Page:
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Dr Powell has been undertaking international research into the use of "co-enrolment", a variation on mainstreaming, in which a group of deaf or hard of hearing pupils are taught with their hearing peers.
"It's really exciting and satisfying to think that a thought might actually become a reality," she said yesterday.
Education Minister Chris Hipkins recently announced the van Asch Deaf Education Centre in Christchurch and the Kelston Deaf Education Centre in Auckland would merge by next July.
They would form one national school and network of services for children and students who were deaf or hard of hearing (DHH).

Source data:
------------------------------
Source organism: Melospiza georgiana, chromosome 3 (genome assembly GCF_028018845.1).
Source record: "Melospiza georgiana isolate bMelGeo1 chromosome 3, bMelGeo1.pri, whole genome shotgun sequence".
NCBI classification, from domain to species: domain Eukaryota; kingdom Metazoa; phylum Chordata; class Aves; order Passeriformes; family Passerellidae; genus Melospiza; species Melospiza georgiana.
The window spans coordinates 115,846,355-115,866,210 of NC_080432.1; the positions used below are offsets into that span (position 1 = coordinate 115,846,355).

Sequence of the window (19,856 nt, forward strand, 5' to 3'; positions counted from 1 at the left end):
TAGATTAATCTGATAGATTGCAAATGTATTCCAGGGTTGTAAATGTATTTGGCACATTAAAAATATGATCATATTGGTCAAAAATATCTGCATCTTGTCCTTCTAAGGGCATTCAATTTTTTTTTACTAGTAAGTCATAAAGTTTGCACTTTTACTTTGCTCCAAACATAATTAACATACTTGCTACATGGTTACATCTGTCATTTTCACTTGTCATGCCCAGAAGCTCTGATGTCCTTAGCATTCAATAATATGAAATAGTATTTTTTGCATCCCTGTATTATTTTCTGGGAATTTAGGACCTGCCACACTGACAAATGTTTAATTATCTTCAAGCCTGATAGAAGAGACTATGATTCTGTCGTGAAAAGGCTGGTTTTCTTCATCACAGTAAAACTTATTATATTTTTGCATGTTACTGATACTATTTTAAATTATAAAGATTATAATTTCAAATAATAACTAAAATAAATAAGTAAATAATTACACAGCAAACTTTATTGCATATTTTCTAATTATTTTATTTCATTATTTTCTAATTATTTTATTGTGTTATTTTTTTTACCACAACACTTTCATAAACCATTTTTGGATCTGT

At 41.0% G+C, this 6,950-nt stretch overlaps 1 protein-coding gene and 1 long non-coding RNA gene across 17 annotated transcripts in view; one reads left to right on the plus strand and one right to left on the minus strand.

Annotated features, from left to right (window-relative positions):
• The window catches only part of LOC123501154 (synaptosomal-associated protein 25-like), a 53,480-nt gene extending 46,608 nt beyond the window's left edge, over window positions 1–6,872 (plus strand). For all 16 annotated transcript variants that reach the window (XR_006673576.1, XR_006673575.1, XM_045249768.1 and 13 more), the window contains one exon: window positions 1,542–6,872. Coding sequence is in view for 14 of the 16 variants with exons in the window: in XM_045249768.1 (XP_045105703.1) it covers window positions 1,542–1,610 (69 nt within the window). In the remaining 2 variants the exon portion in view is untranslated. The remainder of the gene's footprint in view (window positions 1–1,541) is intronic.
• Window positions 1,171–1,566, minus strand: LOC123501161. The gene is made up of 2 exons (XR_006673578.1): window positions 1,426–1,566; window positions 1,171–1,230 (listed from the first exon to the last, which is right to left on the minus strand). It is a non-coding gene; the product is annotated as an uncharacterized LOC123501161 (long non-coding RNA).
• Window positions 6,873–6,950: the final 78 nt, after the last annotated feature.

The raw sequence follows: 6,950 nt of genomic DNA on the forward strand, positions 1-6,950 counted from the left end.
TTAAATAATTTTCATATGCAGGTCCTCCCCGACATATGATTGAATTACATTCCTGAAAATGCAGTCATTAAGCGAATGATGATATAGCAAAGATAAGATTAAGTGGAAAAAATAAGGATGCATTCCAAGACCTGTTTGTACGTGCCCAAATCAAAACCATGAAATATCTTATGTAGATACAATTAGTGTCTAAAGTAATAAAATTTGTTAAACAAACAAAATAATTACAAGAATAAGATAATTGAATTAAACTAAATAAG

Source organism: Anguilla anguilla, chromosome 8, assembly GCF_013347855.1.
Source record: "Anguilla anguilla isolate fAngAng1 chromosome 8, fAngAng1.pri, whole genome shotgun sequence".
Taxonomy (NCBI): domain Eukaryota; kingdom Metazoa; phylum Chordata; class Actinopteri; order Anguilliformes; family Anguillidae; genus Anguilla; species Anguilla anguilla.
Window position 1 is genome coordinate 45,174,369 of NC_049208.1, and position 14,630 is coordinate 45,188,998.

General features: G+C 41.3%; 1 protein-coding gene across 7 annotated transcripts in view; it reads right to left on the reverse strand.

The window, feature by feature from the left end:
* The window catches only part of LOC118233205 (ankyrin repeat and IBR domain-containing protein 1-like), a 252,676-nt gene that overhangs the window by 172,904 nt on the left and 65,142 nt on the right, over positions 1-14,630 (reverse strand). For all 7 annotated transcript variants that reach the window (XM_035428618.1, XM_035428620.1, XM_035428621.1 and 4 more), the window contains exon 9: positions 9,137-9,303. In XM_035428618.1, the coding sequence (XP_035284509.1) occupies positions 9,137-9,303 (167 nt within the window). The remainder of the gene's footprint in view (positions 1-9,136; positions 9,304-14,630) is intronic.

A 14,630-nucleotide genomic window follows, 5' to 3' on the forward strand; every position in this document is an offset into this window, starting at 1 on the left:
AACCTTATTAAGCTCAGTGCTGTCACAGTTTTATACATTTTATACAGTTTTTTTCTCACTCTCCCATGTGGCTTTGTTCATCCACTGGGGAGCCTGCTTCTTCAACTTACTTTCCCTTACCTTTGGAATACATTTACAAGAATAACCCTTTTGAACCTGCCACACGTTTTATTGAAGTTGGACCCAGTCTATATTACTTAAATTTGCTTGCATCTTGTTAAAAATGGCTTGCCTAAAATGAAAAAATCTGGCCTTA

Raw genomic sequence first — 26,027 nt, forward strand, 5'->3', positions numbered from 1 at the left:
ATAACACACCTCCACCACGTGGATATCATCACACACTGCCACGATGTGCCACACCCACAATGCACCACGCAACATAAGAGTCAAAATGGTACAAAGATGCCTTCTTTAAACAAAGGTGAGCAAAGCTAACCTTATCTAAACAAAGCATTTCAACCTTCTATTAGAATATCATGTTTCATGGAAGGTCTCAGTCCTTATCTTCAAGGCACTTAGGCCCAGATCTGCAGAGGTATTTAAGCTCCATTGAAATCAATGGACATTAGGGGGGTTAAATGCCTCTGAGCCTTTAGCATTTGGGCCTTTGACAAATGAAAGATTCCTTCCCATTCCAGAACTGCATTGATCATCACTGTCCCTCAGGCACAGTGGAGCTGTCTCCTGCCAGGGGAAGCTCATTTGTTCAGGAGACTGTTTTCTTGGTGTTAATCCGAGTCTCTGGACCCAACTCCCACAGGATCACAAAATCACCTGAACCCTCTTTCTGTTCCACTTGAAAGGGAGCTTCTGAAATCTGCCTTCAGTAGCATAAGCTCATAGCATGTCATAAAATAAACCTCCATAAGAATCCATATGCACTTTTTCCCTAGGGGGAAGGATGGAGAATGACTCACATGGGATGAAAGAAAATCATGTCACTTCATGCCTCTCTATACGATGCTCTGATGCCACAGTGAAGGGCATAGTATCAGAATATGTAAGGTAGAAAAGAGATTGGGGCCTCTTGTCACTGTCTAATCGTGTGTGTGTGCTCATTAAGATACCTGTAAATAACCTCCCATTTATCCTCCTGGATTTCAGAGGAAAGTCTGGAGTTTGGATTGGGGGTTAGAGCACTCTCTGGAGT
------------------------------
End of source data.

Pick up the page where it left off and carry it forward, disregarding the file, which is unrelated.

Dr Powell was recently elected to the combined board that governs the two centres.
Earlier this year, Dr Powell studied co-enrolment DHH school pupils in the United States, Canada and Australia.
About 95% of DHH pupils are mainstreamed at their local New Zealand school, but some pupils can become socially and linguistically isolated if they are the only DHH person in the class.
By contrast, in co-enrolment several DHH pupils, and up to a third of the class, participate in classroom learning with their hearing peers.
Dr Powell said the merger of the two centres reflected a mood of change in New Zealand deaf education, and she aimed to complete her co-enrolment report by the end of the year.